I worked on a small rendering facility which picked up downed and sick cows. I remember the look in the downed cows' eyes when the driver would wrap the steel cable around whatever extremity was available and drag their huge bodies off the ground and into the truck. I can still hear the painful cries the cows made and the sound of breaking bones. I did not understand why they were not just shot immediately to put them out of their misery. We ground up these cows and fed them to the mink. This was killing animals so that they could be ground up to feed other animals we eventually were going to kill. But I still ate animals.

I decided to quit school. I ended up in Galveston, Texas working on a shrimp boat. I remember each time the huge net of dead sea creatures was pulled on board. There were some animals left alive like crabs and shrimp but most of the catch was dead, suffocated by the sheer weight of their fellow sea beings. How awful it was to keep a few pounds of the "golden catch" shrimp and throw back/discard the thousands of pounds of dead sea creatures. I worked this job for four months. And I still ate animals.

While I was in high school a new meatpacking plant called "Packer Land" opened in the town next to us. My dad quit his job as a hired hand on a local farm and started working the kill floor at the meatpacking plant. This was the most money he had ever made. I think he felt better about himself because of the increased money he was making. He arranged a job for me, and to make him proud I started working at the same plant. My first job was on the kill floor.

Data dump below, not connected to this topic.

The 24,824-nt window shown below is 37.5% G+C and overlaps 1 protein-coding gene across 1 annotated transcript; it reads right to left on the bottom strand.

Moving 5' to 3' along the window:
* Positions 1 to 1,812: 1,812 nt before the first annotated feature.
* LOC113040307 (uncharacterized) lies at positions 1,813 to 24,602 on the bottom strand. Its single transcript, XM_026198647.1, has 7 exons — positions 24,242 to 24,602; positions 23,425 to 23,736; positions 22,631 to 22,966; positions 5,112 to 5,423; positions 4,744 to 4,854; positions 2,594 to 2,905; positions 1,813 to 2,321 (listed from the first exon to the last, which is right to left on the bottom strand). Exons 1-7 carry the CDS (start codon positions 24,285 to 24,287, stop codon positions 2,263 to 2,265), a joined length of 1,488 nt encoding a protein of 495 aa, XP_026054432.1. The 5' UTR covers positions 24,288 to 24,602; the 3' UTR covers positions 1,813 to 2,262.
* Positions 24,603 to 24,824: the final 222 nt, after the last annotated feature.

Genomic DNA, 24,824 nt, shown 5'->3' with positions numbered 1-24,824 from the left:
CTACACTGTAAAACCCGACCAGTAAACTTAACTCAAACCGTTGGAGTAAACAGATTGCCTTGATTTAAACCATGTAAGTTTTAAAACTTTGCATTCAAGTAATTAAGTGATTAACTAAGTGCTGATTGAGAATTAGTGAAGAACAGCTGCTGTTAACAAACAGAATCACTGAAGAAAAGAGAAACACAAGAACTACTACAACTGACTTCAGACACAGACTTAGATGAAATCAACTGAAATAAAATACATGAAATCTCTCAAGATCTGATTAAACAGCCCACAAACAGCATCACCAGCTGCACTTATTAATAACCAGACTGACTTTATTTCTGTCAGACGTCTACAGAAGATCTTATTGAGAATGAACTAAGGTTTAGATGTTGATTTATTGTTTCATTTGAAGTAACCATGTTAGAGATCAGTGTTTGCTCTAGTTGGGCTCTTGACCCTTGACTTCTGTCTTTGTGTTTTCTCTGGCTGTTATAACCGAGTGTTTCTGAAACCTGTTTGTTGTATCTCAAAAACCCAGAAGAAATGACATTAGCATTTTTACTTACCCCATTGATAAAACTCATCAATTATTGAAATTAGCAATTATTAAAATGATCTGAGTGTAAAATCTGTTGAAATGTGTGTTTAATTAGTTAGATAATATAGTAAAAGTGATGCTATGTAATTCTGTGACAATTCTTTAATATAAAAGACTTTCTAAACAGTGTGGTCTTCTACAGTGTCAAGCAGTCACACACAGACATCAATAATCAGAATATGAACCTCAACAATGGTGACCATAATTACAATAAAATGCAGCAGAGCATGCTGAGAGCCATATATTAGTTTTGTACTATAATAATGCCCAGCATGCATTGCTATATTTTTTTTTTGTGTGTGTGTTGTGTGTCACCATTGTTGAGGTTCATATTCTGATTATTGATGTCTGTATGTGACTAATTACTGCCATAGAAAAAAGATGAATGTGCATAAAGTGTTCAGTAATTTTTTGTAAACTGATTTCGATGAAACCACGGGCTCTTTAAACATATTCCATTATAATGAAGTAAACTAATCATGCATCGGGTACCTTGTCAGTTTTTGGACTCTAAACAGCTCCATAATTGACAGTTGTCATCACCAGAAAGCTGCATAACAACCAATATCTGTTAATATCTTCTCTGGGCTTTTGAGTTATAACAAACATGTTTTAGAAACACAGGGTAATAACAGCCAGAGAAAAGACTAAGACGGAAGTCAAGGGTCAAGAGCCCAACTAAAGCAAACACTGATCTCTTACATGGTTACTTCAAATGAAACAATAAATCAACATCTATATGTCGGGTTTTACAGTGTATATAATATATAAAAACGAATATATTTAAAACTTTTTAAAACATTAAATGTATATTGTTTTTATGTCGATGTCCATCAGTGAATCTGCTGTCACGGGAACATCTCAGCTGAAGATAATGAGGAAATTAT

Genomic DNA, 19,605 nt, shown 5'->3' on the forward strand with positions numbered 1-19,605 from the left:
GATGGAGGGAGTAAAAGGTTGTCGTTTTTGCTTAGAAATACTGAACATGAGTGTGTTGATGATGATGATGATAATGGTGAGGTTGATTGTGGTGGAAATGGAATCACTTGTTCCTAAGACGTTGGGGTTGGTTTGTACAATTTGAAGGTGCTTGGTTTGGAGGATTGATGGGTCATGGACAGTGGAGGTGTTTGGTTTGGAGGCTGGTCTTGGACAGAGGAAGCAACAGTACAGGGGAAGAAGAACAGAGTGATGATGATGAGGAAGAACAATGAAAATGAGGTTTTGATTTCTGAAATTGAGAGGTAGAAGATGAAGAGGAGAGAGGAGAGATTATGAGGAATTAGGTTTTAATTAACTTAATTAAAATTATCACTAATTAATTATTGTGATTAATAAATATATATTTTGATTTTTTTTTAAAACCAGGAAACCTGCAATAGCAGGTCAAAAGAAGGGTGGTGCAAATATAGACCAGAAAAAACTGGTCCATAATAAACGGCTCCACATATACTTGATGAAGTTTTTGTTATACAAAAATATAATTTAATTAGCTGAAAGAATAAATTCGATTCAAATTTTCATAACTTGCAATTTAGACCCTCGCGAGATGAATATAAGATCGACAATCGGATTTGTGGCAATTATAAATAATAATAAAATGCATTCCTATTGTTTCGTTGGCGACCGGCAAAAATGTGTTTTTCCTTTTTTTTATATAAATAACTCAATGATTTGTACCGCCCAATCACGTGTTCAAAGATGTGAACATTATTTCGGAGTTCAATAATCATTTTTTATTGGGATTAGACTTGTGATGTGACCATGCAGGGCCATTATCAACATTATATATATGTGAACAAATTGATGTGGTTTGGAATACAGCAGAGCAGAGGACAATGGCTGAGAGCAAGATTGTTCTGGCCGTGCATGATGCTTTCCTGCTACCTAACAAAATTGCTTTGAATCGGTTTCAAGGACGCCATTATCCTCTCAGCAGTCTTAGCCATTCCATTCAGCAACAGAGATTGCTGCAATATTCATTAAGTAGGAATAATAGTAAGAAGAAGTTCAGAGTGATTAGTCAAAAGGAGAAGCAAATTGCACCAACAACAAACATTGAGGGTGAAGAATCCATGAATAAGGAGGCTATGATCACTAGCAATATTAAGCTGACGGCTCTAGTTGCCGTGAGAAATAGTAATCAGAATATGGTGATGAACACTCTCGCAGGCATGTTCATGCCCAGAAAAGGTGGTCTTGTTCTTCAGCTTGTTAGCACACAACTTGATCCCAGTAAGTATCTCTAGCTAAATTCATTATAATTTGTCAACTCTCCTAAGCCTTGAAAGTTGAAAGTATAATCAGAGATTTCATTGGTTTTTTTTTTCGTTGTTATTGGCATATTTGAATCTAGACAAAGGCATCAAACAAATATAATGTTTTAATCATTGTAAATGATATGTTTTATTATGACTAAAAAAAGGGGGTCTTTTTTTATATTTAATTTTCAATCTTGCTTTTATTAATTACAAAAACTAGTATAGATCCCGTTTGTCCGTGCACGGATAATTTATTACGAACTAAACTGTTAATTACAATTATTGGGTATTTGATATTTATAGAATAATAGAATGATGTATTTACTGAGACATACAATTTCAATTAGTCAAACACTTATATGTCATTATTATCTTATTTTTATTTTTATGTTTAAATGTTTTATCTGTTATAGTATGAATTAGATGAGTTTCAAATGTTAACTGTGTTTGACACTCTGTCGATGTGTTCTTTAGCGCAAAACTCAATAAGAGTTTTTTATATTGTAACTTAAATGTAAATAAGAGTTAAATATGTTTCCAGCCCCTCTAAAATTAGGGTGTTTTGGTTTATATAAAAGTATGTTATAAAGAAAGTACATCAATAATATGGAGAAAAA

My job was to squeegee the coagulated blood down the hole in the floor. The blood was not to exceed more than three inches deep. I remember the smell, the uncontrollable shaking, and the fearful cries of the cows while they were waiting their turn at death. I know they knew death was near.

I remember one cow who escaped the chute where she was to be stunned by a bolt to the head. This cow was one of the many who survived the bolt in the head and remained conscious. The steel cable was wrapped around her back leg, and she was being hoisted up so that her neck would be exposed for her turn at death. Before being hoisted she aborted her calf, and the sound that came out of her was something I never heard before or since.